The disenfranchisement of felons is paving the way for America’s democratic backsliding. Repealing these undemocratic laws will help to reinvigorate the American electorate’s investment in democracy.
American democracy has been under threat in recent years. The Republican Party has gerrymandered, imposed voting restrictions, and rejected the results of a free and fair election. Meanwhile, many Americans feel no urgency to defend their democracy against these attacks. For example, 48% of young Americans believe that democracy intrinsically fails to serve the people.
Felon disenfranchisement laws generate additional apathy by disenfranchising large swaths of the electorate and causing American felons to lose their faith in democracy as well. While these laws vary from state to state, most states prevent felons from voting even after they have left prison. A 2022 report estimated that 4.6 million Americans—a sizable 2% of the US’s voting-age population—cannot vote due to a felony conviction. In certain states, the percentage is even higher. In Alabama, Mississippi, and Tennessee, for example, over 7% of adults cannot vote because of felon disenfranchisement. Due to the discriminatory impacts of the criminal justice system, this disenfranchisement also contributes to systemic racism. According to that same 2022 report, these laws disenfranchise African Americans at 3.5 times the rate of non-African Americans. Nationally, one in 19 otherwise eligible African American voters have lost their suffrage, and within several southern states, these laws disenfranchise a staggering one in 10 African Americans. Thus, rather than affecting only a negligible portion of voters, felon disenfranchisement is an undeniable barrier to equal suffrage.
As a result, these laws cause American felons to increasingly disfavor democracy. Indeed, in research surveys, many former felons have questioned the legitimacy of American democracy due to their inability to participate in it. As antidemocratic forces, such as voter suppression and gerrymandering, threaten American democracy, felon disenfranchisement laws cause felons to resent their democracy rather than protect it.
Restoring felons’ voting rights is an essential step for combatting this resentment. Research has shown that being able to vote causes former felons to display increased prosocial behavior. By contrast, legal scholarship has illustrated that former felons who cannot vote are more likely to continue committing crimes. More relevantly, one sample of felons who regained their voting rights experienced a statistically significant increase in their sense of political efficacy, or their belief that American democracy is responsive to their votes. Put simply, regaining the right to vote inspires former felons to care more about their community and their democracy.
Indeed, in democratic countries that do not automatically disenfranchise all felons, felons earnestly care about the electoral process. In France, where some inmates can even cast ballots at normal polling locations, felons actively educate themselves about candidates and participate in elections. In one French cell block, over half of the eligible inmates have registered to vote, and many of them report feeling a greater sense of inclusion within their country.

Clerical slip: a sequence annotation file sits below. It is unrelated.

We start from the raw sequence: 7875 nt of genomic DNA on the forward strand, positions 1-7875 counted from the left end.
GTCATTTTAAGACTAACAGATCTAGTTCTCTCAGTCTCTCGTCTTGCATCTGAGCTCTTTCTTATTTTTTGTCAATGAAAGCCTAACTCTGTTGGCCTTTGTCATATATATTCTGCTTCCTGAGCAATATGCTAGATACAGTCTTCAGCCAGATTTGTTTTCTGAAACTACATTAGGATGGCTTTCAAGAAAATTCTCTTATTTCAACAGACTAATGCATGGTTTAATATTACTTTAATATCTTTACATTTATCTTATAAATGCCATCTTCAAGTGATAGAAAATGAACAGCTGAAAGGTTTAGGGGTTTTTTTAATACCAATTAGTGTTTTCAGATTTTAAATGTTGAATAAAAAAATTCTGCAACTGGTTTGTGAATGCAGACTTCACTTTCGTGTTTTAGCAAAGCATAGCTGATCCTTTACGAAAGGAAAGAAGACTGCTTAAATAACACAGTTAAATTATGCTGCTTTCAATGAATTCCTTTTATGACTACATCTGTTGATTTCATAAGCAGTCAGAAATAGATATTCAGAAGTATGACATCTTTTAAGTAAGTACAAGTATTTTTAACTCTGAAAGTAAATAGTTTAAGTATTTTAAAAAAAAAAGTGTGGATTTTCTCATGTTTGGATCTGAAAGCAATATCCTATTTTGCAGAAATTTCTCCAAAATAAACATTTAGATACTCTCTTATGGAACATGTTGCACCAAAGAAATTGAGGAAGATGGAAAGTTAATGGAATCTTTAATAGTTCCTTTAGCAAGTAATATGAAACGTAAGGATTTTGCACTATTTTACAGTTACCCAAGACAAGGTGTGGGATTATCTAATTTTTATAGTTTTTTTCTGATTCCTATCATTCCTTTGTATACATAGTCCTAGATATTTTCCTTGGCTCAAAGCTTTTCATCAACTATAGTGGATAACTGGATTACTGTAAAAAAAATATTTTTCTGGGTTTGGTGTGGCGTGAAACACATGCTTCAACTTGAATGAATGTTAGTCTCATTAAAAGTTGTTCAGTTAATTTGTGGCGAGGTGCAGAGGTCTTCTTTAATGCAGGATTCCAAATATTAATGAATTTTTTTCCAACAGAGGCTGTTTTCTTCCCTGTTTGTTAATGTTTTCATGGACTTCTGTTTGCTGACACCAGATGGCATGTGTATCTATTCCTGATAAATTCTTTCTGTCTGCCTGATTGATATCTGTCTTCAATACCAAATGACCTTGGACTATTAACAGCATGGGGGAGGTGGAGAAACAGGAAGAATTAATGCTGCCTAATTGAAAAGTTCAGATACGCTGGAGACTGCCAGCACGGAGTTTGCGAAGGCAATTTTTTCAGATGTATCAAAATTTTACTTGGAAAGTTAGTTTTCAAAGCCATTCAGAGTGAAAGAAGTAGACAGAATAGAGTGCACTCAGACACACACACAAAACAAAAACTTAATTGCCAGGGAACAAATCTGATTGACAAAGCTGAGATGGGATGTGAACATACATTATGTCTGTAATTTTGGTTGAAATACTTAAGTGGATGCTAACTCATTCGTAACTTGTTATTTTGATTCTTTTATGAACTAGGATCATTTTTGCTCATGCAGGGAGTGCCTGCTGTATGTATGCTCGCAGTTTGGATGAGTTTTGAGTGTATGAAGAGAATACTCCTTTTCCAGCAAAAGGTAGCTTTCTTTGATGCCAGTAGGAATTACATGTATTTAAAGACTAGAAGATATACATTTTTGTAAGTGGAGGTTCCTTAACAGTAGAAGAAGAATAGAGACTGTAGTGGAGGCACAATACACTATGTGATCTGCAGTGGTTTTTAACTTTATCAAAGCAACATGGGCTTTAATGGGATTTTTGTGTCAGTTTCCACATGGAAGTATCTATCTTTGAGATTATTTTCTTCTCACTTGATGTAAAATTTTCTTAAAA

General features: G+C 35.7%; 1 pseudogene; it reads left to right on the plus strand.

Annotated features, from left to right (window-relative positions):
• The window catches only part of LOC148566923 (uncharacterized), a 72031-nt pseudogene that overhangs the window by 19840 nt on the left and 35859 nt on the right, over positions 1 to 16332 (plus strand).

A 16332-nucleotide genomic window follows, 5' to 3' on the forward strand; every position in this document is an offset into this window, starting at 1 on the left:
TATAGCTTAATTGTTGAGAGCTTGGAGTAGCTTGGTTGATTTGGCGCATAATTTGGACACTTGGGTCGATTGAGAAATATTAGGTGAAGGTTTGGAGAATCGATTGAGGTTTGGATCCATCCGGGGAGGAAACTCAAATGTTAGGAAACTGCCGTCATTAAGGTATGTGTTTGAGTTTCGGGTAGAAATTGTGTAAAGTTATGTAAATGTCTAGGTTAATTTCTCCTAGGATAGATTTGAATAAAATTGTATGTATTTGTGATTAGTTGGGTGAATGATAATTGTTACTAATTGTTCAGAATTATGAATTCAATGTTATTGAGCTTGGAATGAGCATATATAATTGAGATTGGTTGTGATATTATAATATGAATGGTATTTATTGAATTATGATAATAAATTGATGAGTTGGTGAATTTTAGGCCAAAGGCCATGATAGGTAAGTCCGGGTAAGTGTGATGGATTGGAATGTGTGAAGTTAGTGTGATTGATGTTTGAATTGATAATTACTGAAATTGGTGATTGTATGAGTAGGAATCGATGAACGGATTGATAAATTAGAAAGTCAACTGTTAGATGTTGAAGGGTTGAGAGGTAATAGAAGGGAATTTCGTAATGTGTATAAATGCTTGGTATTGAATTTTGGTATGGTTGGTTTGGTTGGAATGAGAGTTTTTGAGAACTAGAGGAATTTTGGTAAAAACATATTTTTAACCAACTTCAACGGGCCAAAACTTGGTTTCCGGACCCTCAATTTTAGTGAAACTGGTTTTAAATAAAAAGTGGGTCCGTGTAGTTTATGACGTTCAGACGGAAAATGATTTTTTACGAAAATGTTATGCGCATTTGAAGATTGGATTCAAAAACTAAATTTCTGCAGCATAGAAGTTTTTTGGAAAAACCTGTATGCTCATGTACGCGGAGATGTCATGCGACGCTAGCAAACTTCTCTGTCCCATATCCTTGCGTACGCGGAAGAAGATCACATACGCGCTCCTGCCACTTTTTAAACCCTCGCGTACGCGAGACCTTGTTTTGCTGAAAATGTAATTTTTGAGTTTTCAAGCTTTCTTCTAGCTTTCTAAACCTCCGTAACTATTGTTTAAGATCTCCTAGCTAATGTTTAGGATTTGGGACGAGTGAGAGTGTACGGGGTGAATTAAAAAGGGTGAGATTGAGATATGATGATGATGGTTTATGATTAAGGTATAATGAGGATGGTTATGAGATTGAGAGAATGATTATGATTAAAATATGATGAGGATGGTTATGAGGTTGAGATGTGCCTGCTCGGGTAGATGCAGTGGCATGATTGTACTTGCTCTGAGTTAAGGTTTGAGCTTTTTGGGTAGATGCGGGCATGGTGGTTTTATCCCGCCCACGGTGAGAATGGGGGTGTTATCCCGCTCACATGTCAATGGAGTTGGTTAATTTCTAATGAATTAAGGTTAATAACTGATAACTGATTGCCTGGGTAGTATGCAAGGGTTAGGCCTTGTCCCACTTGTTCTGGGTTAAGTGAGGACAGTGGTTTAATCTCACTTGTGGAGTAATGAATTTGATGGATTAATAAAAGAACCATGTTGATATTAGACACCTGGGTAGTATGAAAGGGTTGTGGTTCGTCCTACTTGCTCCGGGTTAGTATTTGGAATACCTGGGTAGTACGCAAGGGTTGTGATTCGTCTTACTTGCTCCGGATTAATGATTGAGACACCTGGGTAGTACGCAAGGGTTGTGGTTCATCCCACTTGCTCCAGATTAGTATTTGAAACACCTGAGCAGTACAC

Some may oppose or feel indifferent toward the restoration of felons’ voting rights by arguing that felons will not vote even if they have the right to do so. These opponents may point to research showing that, on average, former felons who can actually vote do so at far lower rates than the rest of the electorate. Indeed, one researcher found that only 5% of eligible ex-felons in one New York county voted in the 2004 and 2005 elections, while the county’s overall voter turnout ranged from 39.2% to 62.9%. This researcher thus concluded that most ex-felons simply must not care that much about voting. Other researchers drew the same conclusion in their more recent 2022 study, which documented low voter turnout among felons in Maine and Vermont, where even imprisoned felons can cast ballots. This interpretation of the data assumes, therefore, that felon disenfranchisement laws do little to threaten American democracy in actuality, since most felons wouldn’t vote even if they had the opportunity.
But this interpretation ignores the ways that these laws inherently confuse and discourage eligible ex-felons from voting. This is because these laws vary widely in each state. Some states permanently disenfranchise former felons, other states only disenfranchise imprisoned felons, and still other other states disincentivize former felons from voting by forcing them to navigate excessive bureaucratic red tape in order to regain their suffrage. Hence, scholars have found that, even when ex-felons legally regain their ability to vote, many of them are still confused about whether they can actually vote. Some eligible ex-felons avoid voting altogether, since the consequence of trying to vote if they are not legally allowed to could be even more imprisonment. It is no wonder, then, that voting rates among former felons are so low. Felon disenfranchisement laws therefore create an electoral process that unfairly confuses this segment of society, leading to elections that may be legally free but that are, in effect, unfair. These laws thus undermine one of the core requirements of democracy.
This makes it clear that the only solution is for all felons to retain their right to vote. This privilege cannot only apply to certain felons in certain states; otherwise, many felons will continue to resent American democracy and misunderstand whether they can legally participate in it. Instead, uniformly restoring felons’ voting rights will increase these Americans’ investment in democracy and thereby improve the legitimacy and equality of America’s electoral system.